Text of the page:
LONDON — Petr Cech does not watch a lot of television. Switching his brain off, by his own admission, does not come easily to him. He has always preferred, he said, to fill every minute of his day, not just with work and family but with a moderately intimidating litany of pastimes and projects. Settling down on the sofa counts, to his mind, as time wasted.
This year, though, Cech and his wife, Martina, have started getting into “The Crown.” Even then, though, he is not the sort to allow himself to be washed away by the lavish Netflix melodrama. Each episode — he is somewhere in the middle of the second season — prompts him to go away and fill in the gaps in both his knowledge and the series’ contested historical authenticity.
“Obviously it’s not completely accurate,” he said. “But there are lots of interesting things. You start Googling those parts of British history, and you realize there are lots of things you didn’t know.” That, just about, encapsulates Cech: He is inclined to see an hour or two of fairly mindless television in his rare downtime not as a chance to relax, but as a learning opportunity.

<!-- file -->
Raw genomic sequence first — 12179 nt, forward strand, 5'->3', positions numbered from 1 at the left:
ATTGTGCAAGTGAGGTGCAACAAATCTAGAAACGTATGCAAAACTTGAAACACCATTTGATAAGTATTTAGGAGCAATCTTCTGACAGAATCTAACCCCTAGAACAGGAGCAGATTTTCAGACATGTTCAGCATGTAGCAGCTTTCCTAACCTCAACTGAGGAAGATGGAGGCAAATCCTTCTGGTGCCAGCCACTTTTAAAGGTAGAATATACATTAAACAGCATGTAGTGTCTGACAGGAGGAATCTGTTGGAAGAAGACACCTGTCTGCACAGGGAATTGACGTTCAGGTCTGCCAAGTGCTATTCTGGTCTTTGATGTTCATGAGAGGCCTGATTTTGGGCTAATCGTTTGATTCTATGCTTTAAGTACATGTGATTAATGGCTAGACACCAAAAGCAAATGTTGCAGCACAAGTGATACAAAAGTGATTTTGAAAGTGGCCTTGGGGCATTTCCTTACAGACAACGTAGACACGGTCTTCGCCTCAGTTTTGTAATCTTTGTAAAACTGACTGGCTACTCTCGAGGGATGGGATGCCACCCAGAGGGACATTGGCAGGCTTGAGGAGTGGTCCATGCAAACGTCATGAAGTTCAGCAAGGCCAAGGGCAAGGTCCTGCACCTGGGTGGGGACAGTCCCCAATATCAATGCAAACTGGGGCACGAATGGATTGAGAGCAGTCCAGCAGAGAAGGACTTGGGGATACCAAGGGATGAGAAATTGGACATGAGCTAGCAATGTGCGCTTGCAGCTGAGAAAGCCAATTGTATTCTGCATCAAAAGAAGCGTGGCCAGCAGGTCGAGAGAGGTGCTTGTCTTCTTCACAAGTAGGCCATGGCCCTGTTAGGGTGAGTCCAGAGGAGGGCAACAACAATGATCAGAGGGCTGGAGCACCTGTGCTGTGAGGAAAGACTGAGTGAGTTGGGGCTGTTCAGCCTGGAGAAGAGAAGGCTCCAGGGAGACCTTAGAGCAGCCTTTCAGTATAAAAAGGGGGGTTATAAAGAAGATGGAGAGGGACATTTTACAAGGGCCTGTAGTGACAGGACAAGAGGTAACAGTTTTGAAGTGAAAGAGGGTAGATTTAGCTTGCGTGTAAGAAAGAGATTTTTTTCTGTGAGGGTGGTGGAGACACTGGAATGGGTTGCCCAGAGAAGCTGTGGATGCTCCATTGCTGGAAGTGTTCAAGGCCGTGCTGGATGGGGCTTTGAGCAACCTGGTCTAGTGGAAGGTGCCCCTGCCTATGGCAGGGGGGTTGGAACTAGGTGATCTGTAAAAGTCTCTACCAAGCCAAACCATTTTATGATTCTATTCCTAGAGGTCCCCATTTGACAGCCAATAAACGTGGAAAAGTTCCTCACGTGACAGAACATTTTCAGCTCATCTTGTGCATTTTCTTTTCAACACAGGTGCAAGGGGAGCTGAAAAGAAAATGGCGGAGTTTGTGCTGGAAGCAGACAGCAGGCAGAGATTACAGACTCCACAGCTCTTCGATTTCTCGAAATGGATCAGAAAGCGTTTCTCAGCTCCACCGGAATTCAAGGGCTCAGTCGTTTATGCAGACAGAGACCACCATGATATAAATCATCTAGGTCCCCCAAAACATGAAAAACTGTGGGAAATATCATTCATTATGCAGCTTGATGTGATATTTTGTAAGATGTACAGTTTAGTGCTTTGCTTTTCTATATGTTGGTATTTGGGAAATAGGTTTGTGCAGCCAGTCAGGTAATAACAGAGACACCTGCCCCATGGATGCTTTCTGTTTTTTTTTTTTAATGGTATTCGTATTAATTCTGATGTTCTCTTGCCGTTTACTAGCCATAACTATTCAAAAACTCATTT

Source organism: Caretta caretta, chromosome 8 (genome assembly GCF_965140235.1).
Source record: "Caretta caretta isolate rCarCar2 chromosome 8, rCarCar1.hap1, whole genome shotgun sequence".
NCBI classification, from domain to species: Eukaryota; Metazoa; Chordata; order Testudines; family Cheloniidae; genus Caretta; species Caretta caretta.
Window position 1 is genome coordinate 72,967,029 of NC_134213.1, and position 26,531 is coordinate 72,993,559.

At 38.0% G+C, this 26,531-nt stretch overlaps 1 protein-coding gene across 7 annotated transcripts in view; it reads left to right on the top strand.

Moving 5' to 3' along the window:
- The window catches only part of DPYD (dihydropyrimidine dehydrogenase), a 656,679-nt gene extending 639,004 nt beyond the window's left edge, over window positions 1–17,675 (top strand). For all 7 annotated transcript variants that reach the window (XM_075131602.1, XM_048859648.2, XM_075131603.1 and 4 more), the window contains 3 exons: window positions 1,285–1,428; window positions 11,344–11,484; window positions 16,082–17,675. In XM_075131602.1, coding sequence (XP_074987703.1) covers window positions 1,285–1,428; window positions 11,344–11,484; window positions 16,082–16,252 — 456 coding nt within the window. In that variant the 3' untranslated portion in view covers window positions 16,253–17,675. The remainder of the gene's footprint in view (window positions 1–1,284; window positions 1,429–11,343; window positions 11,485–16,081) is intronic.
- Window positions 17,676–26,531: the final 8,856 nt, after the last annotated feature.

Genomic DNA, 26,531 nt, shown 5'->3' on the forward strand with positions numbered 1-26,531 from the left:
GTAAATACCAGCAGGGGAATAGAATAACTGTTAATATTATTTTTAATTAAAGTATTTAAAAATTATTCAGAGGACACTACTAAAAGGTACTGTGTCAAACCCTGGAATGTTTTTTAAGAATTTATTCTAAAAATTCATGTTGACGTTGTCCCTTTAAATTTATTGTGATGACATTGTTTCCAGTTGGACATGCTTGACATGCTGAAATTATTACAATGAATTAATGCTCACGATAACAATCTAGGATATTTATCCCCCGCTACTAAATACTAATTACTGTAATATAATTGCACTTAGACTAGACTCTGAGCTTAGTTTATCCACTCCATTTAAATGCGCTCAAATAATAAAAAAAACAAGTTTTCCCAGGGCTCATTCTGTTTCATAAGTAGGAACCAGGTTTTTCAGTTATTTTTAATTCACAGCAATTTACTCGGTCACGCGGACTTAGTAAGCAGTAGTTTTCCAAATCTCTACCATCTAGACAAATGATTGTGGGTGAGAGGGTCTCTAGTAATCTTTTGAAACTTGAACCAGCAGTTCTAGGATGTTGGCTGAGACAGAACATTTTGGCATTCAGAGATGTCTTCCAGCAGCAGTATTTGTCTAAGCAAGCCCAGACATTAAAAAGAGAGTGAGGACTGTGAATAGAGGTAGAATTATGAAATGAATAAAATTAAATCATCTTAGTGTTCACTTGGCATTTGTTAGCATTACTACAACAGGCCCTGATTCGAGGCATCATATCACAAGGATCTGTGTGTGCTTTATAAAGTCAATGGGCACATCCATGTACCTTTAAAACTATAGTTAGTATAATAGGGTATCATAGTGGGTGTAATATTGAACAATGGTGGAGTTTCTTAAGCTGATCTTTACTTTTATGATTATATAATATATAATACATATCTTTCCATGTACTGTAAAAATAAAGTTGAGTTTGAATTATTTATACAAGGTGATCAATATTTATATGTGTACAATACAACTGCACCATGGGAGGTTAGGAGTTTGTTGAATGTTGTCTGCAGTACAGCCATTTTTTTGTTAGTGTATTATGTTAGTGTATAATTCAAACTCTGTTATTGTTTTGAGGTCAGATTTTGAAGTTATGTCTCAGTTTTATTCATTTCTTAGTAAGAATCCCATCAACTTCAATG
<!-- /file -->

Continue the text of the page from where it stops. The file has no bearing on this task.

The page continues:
That Cech has time to disappear down a rabbit hole about the Suez crisis — or anything else — is faintly remarkable. Spooling through all of the things he does, it is hard not to assume he is handcuffed by having a mere 24 hours in his day. He is studying for an M.B.A. He plays the drums well enough that last year he released a charity single with Roger Taylor of Queen.
He is fluent in five languages — his native Czech, English, German, Spanish and French — but speaks seven. He admits, as if confessing to some great flaw, that he cannot write quite as well as he might like in Italian and Portuguese. He has started running, too; every so often he will knock out a quick 10K on a weekend morning.
All of this, he said, means that his “time management has to be right.” These are extracurricular activities, after all. He also has a job to think about. Strictly speaking, in fact, he has two.
Cech retired as a player in 2019 — after a decorated career spent at Rennes, Chelsea and, in his twilight, Arsenal. He made the decision before it was made for him; within a few months, he found that his “mind started to clear, that I had a new motivation, a new happiness.”
He went back to the gym, reveling in the fact that his body — without “a big ball being fired at me at 60 miles an hour” hundreds of times every day — was recovering from the wear and tear it had endured. As far as he was concerned, his life as a player was over. He had plenty of job offers. The one that appealed the most was a post as technical director at Chelsea.